Consider the following statements about Colonial School of Historiography in the context of Indian History:
1. The followers of this school held Indian Civilisation in high regard in terms of its values, ethos and culture.
2. However the school believed that Indians lacked the experience to rule themselves and have to be guided by British in this regard.
Which of the above statements is/are correct:
  • a)
    1 Only
  • b)
    2 Only
  • c)
    Both 1 and 2
  • d)
    None of the above
Correct answer is option 'B'. Can you explain this answer?

Related Test

Answers

  • For the major part of the 19th century the Colonial School occupied a high position in India. The term ‘colonial approach’ has been used in two senses. One relates to the history of the colonial countries, while the other refers to the works which were influenced by the colonial ideology of domination. 
  • It is in the second sense that most historians today write about colonial historiography. In fact, the practice of writing about the colonial countries by the colonial officials was related to the desire for domination and justification of colonial rule. 
  • Hence, in most such historical works there was criticism of indigenous society and culture. Simultaneously, there was praise for the Western culture and values and glorification of the individuals who established the colonial empires. 
  • The histories of India written by James Mill, Mountstuart Elphinstone, Vincent Smith and many others are pertinent examples of the colonial historiographical trend. Certain characteristics common to most of the works of these historians are the following: (i) ‘Orientalist’ representation of India; (ii) the opinion that the British brought unity to India; (iii) the notions of Social Darwinism—the English considered themselves superior to the ‘natives’ and the fittest to rule; (iv) India viewed as a stagnant society which required guidance from the British (White Man’s burden); and (v) establishing Pax Britannica to bring law and order and peace to a bickering society.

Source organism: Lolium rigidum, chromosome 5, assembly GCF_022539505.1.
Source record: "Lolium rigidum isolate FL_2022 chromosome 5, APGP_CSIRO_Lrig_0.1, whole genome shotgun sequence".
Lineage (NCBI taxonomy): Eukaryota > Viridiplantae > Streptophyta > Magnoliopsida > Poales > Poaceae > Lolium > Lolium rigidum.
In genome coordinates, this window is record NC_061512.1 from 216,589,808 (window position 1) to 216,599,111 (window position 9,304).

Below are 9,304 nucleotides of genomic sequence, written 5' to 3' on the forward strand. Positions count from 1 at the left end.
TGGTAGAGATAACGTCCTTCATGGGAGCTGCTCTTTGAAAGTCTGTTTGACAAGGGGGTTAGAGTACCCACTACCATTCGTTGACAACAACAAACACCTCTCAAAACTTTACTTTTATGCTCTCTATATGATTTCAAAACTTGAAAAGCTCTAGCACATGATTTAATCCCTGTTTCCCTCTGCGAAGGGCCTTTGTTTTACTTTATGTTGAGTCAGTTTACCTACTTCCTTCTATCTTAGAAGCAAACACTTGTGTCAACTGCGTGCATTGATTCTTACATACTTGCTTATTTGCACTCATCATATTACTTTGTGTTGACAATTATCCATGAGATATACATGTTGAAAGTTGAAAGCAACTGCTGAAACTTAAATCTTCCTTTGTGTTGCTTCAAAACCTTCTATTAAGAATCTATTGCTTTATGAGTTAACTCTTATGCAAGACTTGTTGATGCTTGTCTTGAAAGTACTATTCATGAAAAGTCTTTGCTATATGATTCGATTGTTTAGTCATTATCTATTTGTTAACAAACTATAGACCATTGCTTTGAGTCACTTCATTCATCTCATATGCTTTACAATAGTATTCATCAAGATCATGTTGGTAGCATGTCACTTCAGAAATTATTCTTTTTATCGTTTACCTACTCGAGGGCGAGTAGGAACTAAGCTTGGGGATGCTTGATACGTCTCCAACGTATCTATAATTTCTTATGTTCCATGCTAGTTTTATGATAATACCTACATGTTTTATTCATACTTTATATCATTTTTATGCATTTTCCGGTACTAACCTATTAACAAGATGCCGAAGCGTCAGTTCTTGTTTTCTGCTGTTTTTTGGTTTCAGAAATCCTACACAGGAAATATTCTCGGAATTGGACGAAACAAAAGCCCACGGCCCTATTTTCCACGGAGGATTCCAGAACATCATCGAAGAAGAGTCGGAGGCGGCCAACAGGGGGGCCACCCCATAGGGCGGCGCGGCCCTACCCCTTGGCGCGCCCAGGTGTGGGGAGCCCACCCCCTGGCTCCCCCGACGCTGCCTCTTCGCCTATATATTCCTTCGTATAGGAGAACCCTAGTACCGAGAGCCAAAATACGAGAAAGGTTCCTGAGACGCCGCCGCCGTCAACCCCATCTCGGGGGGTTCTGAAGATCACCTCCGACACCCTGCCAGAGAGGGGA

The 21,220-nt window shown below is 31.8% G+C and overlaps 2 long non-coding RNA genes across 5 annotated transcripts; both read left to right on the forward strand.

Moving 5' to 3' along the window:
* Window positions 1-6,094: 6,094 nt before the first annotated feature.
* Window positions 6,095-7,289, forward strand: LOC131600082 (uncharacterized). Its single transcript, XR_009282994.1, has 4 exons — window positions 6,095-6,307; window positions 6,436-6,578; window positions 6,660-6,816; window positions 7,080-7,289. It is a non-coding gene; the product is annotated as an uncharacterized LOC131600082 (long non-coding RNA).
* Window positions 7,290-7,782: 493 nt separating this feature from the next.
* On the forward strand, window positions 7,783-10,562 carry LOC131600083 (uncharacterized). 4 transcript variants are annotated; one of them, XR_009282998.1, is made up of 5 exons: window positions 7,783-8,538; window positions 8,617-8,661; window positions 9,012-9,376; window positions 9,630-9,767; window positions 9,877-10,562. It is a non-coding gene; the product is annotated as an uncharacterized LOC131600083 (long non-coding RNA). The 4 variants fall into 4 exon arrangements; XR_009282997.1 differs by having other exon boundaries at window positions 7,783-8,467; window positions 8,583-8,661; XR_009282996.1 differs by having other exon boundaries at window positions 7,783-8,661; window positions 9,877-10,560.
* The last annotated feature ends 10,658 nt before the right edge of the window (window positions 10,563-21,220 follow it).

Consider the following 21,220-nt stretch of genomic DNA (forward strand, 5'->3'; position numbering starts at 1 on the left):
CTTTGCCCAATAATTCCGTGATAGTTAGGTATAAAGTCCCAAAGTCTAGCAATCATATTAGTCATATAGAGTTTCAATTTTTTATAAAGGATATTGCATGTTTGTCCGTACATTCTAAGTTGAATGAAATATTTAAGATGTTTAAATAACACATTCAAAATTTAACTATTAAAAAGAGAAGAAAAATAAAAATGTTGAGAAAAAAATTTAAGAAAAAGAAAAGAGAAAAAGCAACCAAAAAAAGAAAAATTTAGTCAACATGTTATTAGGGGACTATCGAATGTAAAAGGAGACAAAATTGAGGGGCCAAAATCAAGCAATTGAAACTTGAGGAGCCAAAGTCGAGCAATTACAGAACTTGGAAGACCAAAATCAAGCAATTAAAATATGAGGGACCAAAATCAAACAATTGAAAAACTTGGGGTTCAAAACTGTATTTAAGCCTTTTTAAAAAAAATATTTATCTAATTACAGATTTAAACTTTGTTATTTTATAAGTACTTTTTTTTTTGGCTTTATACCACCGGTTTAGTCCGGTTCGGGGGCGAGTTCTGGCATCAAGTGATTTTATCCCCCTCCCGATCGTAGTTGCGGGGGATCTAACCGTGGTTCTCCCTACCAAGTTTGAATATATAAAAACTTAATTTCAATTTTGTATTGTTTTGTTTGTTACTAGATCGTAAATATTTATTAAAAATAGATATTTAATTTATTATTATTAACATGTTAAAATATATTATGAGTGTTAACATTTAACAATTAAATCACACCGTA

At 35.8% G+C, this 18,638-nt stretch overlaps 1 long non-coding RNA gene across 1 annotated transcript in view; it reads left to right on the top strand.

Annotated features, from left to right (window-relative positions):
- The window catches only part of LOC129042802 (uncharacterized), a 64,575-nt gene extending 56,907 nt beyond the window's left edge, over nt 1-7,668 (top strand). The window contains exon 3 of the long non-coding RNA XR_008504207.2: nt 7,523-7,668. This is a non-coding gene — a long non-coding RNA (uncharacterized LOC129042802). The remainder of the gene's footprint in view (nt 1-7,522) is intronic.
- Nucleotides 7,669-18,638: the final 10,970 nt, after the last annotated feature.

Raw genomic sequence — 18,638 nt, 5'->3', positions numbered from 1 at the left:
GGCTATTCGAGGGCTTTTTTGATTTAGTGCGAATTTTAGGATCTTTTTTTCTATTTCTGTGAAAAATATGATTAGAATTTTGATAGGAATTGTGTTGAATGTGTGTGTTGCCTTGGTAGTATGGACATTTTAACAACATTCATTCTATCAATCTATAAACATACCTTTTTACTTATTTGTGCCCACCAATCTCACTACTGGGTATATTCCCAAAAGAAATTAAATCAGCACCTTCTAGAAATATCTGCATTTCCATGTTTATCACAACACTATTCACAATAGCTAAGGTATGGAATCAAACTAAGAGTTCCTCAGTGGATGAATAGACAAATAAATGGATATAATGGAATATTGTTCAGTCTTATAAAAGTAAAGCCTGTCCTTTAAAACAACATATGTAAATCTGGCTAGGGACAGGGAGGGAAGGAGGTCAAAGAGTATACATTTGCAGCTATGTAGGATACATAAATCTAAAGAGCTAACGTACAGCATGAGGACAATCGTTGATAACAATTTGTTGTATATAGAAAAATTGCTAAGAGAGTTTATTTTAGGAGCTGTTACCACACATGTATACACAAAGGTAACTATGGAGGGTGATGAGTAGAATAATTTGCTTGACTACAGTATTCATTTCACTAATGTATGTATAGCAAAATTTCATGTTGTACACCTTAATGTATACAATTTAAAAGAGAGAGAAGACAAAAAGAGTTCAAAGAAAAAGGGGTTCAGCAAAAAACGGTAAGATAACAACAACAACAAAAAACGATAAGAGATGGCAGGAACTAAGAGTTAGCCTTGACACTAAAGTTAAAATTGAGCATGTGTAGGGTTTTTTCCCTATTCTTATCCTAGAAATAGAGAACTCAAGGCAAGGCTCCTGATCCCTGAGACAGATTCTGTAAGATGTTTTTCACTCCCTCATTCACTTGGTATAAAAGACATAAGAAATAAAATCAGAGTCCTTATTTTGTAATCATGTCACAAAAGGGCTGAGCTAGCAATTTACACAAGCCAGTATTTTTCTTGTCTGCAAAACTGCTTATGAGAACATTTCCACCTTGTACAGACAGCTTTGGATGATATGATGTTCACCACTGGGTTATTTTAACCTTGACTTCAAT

For the major part of the 19th century the Colonial School occupied a high position in India. The term ‘colonial approach’ has been used in two senses. One relates to the history of the colonial countries, while the other refers to the works which were influenced by the colonial ideology of domination.  It is in the second sense that most historians today write about colonial historiography. In fact, the practice of writing about the colonial countries by the colonial officials was related to the desire for domination and justification of colonial rule.  Hence, in most such historical works there was criticism of indigenous society and culture. Simultaneously, there was praise for the Western culture and values and glorification of the individuals who established the colonial empires.  The histories of India written by James Mill, Mountstuart Elphinstone, Vincent Smith and many others are pertinent examples of the colonial historiographical trend. Certain characteristics common to most of the works of these historians are the following: (i) ‘Orientalist’ representation of India; (ii) the opinion that the British brought unity to India; (iii) the notions of Social Darwinism—the English considered themselves superior to the ‘natives’ and the fittest to rule; (iv) India viewed as a stagnant society which required guidance from the British (White Man’s burden); and (v) establishing Pax Britannica to bring law and order and peace to a bickering society.
For the major part of the 19th century the Colonial School occupied a high position in India. The term ‘colonial approach’ has been used in two senses. One relates to the history of the colonial countries, while the other refers to the works which were influenced by the colonial ideology of domination.  It is in the second sense that most historians today write about colonial historiography. In fact, the practice of writing about the colonial countries by the colonial officials was related to the desire for domination and justification of colonial rule.  Hence, in most such historical works there was criticism of indigenous society and culture. Simultaneously, there was praise for the Western culture and values and glorification of the individuals who established the colonial empires.  The histories of India written by James Mill, Mountstuart Elphinstone, Vincent Smith and many others are pertinent examples of the colonial historiographical trend. Certain characteristics common to most of the works of these historians are the following: (i) ‘Orientalist’ representation of India; (ii) the opinion that the British brought unity to India; (iii) the notions of Social Darwinism—the English considered themselves superior to the ‘natives’ and the fittest to rule; (iv) India viewed as a stagnant society which required guidance from the British (White Man’s burden); and (v) establishing Pax Britannica to bring law and order and peace to a bickering society.